Millions of Americans get their water from a well. Unlike city water, well water is not treated with chlorine or chloramine by the municipality. Instead, it is incumbent on homeowners to filter and purify their well water before usage. But, to allow for well water to enter a home, a well pump must be installed to push water from the ground up into a home’s plumbing. Well pumps allow for a consistent flow of water into a home while making the process as energy efficient as possible. When it comes time to install a well pump, many homeowners wonder which well pump is ideal for their system. Below you can find information on what well pumps are, how they work, the types of well pumps, and how to choose the right well pump for your property.
What is a well pump?
A well pump is a device that draws water from a well and pushes or pulls it into a well storage tank. Depending on the type of pump, it can be installed and located in the home, crawl space, outbuilding, or in the well itself. A submersible pump uses impellers to draw water in and push it up a pipe, while jet and centrifugal pumps use impellers to create suction that pulls water up from underground. All of these pumps work better than the others under certain conditions and carry different initial and ongoing maintenance costs. Read on to learn more about these types of pumps.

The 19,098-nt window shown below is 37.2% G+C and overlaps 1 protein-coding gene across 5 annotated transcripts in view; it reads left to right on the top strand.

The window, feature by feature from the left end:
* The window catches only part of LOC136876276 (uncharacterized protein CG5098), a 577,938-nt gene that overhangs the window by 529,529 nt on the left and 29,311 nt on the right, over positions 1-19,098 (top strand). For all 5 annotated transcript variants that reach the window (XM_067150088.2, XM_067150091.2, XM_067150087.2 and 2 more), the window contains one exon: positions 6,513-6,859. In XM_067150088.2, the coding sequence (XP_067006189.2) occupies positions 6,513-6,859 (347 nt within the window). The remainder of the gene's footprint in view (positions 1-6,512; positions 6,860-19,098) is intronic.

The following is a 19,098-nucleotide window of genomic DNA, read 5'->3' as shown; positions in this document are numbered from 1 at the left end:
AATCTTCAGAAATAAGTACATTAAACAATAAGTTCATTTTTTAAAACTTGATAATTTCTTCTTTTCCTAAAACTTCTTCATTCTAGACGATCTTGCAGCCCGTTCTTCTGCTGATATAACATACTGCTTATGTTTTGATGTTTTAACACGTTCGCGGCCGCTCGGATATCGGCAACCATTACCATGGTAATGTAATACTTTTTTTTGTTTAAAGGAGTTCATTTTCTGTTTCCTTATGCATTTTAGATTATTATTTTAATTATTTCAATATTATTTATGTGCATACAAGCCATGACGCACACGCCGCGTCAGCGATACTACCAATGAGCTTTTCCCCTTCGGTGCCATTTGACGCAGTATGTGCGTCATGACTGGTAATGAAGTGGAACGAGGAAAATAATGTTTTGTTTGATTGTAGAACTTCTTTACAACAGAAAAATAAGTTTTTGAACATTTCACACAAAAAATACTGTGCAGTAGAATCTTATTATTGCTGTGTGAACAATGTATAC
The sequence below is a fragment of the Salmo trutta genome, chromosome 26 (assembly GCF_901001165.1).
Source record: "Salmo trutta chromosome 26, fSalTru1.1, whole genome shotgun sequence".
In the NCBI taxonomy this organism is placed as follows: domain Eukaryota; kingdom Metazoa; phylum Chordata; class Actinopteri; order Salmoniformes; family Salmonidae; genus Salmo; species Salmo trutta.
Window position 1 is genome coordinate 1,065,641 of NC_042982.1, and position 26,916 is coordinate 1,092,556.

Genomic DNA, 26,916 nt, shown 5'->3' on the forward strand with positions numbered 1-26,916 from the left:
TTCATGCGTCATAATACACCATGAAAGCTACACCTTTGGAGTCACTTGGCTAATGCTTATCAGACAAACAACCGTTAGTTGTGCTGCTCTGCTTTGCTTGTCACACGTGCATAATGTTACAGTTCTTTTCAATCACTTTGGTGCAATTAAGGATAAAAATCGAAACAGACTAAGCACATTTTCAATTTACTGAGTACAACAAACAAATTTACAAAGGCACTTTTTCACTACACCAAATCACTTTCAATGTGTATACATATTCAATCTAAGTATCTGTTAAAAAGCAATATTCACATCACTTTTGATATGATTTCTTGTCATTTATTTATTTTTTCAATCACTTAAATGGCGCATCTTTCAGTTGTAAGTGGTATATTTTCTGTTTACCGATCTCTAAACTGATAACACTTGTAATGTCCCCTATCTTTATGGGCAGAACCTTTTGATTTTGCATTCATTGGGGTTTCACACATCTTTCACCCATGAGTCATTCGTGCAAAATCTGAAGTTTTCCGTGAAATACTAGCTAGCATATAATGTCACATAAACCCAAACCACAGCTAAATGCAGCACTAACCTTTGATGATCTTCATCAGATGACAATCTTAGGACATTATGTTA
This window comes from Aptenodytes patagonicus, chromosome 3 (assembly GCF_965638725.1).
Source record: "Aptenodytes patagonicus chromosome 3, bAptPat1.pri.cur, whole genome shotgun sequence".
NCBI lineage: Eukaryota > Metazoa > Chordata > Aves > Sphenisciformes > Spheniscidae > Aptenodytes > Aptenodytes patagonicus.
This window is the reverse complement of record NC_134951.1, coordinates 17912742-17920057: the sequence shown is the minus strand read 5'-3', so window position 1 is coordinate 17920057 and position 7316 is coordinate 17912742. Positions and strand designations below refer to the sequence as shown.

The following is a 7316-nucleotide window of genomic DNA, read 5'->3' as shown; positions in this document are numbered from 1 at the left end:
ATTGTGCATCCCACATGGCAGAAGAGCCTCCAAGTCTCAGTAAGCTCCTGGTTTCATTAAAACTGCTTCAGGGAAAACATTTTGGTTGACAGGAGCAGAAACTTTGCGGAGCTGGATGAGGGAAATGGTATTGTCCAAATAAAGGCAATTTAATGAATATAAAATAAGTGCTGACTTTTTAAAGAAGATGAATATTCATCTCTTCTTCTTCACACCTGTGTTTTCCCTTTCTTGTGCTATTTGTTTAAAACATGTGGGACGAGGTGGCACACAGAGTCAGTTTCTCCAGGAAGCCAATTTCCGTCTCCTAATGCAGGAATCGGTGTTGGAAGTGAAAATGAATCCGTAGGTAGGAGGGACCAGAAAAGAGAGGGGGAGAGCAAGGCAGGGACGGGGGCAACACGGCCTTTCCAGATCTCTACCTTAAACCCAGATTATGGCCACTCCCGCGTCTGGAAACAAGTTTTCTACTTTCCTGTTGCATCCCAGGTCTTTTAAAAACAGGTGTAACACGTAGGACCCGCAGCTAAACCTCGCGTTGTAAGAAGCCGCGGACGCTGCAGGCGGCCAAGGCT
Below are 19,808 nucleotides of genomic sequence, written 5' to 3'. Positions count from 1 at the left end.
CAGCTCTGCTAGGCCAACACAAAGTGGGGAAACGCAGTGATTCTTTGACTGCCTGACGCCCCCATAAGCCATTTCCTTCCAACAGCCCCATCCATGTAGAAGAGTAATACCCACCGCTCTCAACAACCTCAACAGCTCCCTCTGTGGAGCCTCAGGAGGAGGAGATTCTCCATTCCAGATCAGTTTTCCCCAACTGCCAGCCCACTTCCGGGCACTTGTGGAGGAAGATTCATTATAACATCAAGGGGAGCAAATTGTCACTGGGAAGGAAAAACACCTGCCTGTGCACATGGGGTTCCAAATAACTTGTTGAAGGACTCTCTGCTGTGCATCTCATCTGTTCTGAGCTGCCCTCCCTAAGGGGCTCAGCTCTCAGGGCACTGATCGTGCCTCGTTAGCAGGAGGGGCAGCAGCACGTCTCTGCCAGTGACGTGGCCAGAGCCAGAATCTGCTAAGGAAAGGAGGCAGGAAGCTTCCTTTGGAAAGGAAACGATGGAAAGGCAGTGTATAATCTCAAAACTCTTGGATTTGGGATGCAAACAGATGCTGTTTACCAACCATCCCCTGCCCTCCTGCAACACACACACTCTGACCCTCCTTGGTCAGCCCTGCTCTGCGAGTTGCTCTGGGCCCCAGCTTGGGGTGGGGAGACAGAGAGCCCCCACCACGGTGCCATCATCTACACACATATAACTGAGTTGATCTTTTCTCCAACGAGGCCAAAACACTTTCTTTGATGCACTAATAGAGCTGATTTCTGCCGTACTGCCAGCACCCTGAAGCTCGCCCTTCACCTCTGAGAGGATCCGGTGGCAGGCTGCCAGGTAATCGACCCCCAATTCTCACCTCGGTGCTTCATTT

How does a well pump work?
Well pumps can work in one of two ways: by pushing water up a pipe or using suction to pull it from underground. Well pumps are activated by a well pressure switch, a device that sends a signal to the pump when water pressure inside a well pressure tank becomes too high or low. The pressure switch lets the pump run as little as possible to elongate its lifespan. When the water level inside a well pressure tank becomes low, the pump will activate and begin filling the tank. Once the tank reaches a preset pressure after filling up, the switch signals the pump to turn off. This ensures the pump only turns on and off when it needs to, preventing issues, such as overheating or short-cycling, which can cause the pump to prematurely fail.